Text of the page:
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Hypoxia-inducible haemoglobins of Daphnia pulex and their role in the response to acute and chronic temperature increase.
|Title||Hypoxia-inducible haemoglobins of Daphnia pulex and their role in the response to acute and chronic temperature increase.|
|Publication Type||Journal Article|
|Year of Publication||2013|
|Authors||Zeis B, Becker D, Gerke P, Koch M, Paul RJ|
|Journal||Biochimica et biophysica acta|
|Date Published||2013 Sep|
Daphnia pulex is challenged by severe oxygen and temperature changes in its habitat. In response to hypoxia, the equipment of oxygen transport proteins is adjusted in quantity and quality by differential expression of haemoglobin isoforms. This study focuses on the response of 20°C acclimated animals to elevated temperature using transcriptomic and proteomic approaches. Acute temperature stress (30°C) induced the hypoxia-inducible Hb isoforms most strongly, resulting in an increase of the haemoglobin mRNA pool by 70% within 8h. Long-term-acclimation to moderately elevated temperature (24°C) only evoked minor changes of the Hb mRNA suite. Nevertheless, the concentration of the hemolymph pool of haemoglobin was elevated by 80%. In this case, the constitutive Hb isoforms showed the strongest increase, with Hb01 and Hb02 contributing by 64% to the total amount of respiratory protein. The regulation patterns upon acute temperature stress likely reflect temperature-induced tissue hypoxia, whereas in case of persisting exposure to moderately elevated temperature, acclimation processes enabled the successful return to oxygen homeostasis. This article is part of a Special Issue entitled: Oxygen Binding and Sensing Proteins.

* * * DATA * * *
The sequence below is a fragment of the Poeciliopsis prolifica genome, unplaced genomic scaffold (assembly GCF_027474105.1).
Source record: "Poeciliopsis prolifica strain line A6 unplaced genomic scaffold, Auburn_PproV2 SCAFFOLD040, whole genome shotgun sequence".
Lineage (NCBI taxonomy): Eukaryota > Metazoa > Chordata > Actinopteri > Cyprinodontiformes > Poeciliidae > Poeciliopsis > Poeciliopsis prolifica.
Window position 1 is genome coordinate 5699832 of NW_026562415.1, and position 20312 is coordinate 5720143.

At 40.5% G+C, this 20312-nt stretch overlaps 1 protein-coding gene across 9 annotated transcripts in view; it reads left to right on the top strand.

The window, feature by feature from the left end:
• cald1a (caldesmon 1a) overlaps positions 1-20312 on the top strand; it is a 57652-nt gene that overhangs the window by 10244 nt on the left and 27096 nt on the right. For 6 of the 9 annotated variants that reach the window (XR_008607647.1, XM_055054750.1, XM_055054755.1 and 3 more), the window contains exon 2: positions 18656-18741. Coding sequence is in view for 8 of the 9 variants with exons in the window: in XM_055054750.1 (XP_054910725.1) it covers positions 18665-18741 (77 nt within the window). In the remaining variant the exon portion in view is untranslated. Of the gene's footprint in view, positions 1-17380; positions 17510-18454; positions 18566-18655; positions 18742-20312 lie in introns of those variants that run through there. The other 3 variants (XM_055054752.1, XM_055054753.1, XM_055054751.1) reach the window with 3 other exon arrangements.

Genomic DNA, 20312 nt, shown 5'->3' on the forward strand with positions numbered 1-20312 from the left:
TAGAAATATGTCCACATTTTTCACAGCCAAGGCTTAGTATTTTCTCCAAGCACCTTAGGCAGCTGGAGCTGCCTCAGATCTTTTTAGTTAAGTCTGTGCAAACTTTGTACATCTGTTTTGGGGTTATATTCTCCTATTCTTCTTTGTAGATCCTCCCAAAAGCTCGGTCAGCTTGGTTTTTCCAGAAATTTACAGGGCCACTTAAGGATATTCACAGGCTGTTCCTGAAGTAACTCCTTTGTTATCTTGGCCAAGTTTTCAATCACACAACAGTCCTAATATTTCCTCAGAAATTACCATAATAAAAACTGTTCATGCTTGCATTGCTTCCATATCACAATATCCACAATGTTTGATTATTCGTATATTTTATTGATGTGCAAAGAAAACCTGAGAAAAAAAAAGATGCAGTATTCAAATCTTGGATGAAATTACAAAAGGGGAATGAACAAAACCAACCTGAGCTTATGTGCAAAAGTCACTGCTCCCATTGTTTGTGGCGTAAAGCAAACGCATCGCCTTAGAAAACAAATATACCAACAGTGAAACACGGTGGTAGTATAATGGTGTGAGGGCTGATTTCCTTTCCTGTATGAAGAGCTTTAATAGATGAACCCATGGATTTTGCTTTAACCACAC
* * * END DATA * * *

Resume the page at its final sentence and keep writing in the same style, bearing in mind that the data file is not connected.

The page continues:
|Alternate Journal||Biochim. Biophys. Acta|